The incense alone was powerful enough. In combination with the heavy sadness in the air, and the only light coming from the duranja lamp, it was disorienting. He focused on the woman at the center of the room, and moved towards her – surprisingly diminutive without her boots and kneeling between two prylars in front of the duranja. Kira looked drained, but she was greeting everyone with a warm smile, clasping hands and accepting their words.
Unsure of his welcome in a crowd that was entirely Bajoran, Julian hung back until the only ones left were Kira, the prylars, and himself.
He approached her slowly. “An-kay ya ay-ya vasu,” he offered tentatively.
Her answering smile changed her whole face, and she reached for his hands. "Cohmara dinayya," she answered him.
He knelt down beside her.
“Pray with me?” she whispered hopefully, “for Bareil?”
“Yes.” He bowed his head and closed his eyes, threading his fingers through hers much as he had seen the other Bajorans do. The prylars chanted more words in Bajoran. The incense was so thick in the air he almost felt light headed, and he was grateful for Kira’s strong hold on his hands. The strength she got from her faith never ceased to amaze him.
When he opened his eyes again she was looking at him, an almost beatific smile on her face, despite the dried streaks of tears he could see now that they were so close. “Thank you,” she mouthed.
He hadn’t really done anything, but he was glad to have brought her some measure of comfort, however small.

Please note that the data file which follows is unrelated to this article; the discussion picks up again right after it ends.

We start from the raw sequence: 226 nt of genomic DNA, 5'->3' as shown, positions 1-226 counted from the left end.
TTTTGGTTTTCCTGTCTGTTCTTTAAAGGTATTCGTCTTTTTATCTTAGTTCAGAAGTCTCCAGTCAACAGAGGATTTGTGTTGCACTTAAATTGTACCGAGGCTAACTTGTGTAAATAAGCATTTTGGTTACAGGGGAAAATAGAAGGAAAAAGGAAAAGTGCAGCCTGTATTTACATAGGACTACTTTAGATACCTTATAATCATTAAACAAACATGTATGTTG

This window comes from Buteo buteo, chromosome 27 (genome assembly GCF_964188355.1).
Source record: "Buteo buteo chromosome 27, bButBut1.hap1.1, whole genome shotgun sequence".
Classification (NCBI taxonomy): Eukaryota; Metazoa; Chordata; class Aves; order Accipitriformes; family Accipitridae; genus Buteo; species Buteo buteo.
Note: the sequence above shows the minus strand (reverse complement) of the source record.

Jabara and Hortak exchanged smiles with each other when Kira and Julian stopped by the infirmary to pick up his shoes, but otherwise gave them their space. Kira looped her arm through his.
“Can you get some sleep now?” he inquired gently.
She lifted her shoulders. “Bareil will be taken back to the monastery tomorrow—I mean, today—and they’ll begin the same thing down there, giving everyone time to say goodbye. I should probably be there, but…I’m not sure I can.”
Her eyes filled with tears and Julian gathered her into his arms. “You’ve done enough, Nerys. You’ve been here for hours, comforted everyone who came to pay their respects. You need to rest now. Let me walk you back to your quarters?”
She nodded against his chest, furiously wiping at her tears when she pulled back from him. He handed her a tissue, then noticed the PADD he had set down earlier when taking off his shoes.
“Oh, I almost forgot. I got a transmission, the origin is apparently untraceable, but there is one word in it and the universal translator claims it doesn’t have an equivalent—it’s in Bajoran and I wondered if you might—”